Limit the behavior, not the feeling.
I have an intensely emotional 6-year-old. He has always been this way. When he was a baby, I joked about his tendency to go from 0 to 60 with no in-between, no warning. He would be cooing happily in his baby swing one moment, wailing at the top of his lungs the next. And he is still like this. When something upsets him – WHAM! – we can be in full-fledged meltdown mode in a matter of seconds. And I have to be honest: this can be really challenging as a parent.
Limit the behavior, not the feeling.
A couple of week ago, at an all-day workshop about therapy and mindfulness, the phrase above popped into my head and played itself over and over the rest of the afternoon. The presenter talked about how many of us expend a great deal of energy fighting against or avoiding our own emotions…and create serious problems for ourselves in the process. He wasn’t focused on kids, but I thought about how this often starts in childhood; just think about how often adults tell kids to “cut it out” when they are angry or “stop crying,” try to fix kids’ feelings, or leave them alone to figure out their overwhelming emotions.
As I sat in the workshop, I found myself thinking a lot about how my husband and I respond to our kids’ displays of negative emotion, which are so often wrapped up in challenging behaviors – arguing, stubborn refusal, door slamming. I found myself wondering how well we were doing at limiting behaviors while still allowing the actual emotions. It seemed to be one of those things that sounds easy on paper but in real life is messy and complicated and hard.
Yesterday morning, as we walked to the bus stop, Bee ran ahead down the sidewalk. Then his big brother took off like a flash, long legs flying – he bolted past Bee and kept on going. And Bee, that sensitive soul, immediately flopped down in the grass and began to cry. He had been winning the (un)race and now he wasn’t in the lead anymore. He was mad. He was upset. And, oh yeah, he didn’t want to walk to the bus stop anymore.
“You need to come to the bus stop with me. I need to see that your brother gets on the bus.”
“No. I don’t want to. I didn’t want him to pass me. I’m staying here.” (sobbing)
“You were having fun running – it doesn’t have to be a race. But anyway, you can’t stay here. You have to come with me.”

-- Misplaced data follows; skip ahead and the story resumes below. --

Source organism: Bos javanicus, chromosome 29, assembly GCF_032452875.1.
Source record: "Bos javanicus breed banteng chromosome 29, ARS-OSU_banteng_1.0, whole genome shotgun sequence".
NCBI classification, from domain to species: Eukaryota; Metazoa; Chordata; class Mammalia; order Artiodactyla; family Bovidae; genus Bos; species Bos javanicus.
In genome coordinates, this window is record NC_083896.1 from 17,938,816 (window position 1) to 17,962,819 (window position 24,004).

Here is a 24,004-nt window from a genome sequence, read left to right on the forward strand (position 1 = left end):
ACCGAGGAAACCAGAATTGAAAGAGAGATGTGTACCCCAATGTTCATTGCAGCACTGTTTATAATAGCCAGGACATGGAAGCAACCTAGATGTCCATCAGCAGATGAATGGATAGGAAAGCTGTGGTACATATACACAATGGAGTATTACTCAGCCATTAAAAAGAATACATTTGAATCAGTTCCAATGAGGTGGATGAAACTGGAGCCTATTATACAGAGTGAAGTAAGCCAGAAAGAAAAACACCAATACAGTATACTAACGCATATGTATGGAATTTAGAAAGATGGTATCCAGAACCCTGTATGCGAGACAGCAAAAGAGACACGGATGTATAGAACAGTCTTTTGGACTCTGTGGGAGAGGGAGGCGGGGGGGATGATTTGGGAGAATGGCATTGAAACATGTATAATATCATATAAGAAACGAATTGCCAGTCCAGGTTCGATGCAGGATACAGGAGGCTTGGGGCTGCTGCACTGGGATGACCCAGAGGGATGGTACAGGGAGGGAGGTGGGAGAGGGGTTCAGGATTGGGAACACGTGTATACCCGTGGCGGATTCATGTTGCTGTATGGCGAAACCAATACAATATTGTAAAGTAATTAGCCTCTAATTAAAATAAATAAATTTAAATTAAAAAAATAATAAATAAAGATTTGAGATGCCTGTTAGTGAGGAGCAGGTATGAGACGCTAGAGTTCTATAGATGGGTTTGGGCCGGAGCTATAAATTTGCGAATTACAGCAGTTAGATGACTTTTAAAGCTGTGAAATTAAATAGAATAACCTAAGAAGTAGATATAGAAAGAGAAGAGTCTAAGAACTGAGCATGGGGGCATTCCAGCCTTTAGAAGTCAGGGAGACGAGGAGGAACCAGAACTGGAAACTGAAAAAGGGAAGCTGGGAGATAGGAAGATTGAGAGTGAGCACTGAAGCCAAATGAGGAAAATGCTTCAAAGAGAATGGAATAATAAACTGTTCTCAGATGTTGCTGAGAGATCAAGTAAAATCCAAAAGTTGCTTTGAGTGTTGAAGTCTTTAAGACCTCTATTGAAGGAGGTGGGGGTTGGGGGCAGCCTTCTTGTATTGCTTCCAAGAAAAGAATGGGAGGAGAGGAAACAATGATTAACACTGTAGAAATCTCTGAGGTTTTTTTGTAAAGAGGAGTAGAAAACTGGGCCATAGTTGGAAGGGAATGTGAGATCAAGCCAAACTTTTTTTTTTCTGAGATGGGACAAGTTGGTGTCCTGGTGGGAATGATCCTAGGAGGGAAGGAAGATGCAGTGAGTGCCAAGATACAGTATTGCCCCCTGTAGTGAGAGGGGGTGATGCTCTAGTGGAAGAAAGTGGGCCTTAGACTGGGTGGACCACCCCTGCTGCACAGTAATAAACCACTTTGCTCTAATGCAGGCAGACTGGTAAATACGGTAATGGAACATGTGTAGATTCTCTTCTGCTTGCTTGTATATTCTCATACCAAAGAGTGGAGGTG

And there we were – a devastated 6-year-old and a momma who needed this kiddo to get.up.and.walk.
“It’s okay to be sad. You can still be sad and walk with me. I’m going to count to three and you need to head to the bus stop. One…two…”
There we go. Limit the behavior (refusing to walk, arguing, not cooperating), but not the feeling. He stood up and – still crying – marched his way down the sidewalk alongside me.
I do believe that sometimes limits actually help kids to tolerate their emotions. My boy is emotional and that’s okay. What he struggles with is the intensity and when we can bring that down a notch, he can be sad or angry without it overwhelming him and driving his decisions. We can help him learn to regulate his feelings without squashing or discouraging them.
So I’m paying attention. I’ve even started making a mental list:
Crying = feeling
Sobbing = feeling
Full-blown tantrum = feeling…right?
Arguing = behavior
Slamming doors = behavior
“You can’t make me” = behavior
The list feels so obvious, that I now realize part of what has been making this feel complicated is that sometimes what I feel the urge to limit is the feeling! Those big, huge feelings – the meltdowns – can be frustrating to be around. It isn’t fun to have a sobbing child and sometimes it is tempting to say, “Just cut it out!” And so having a mental list to remind me which is which and this mantra in my head helps: Limit the behavior, not the feeling.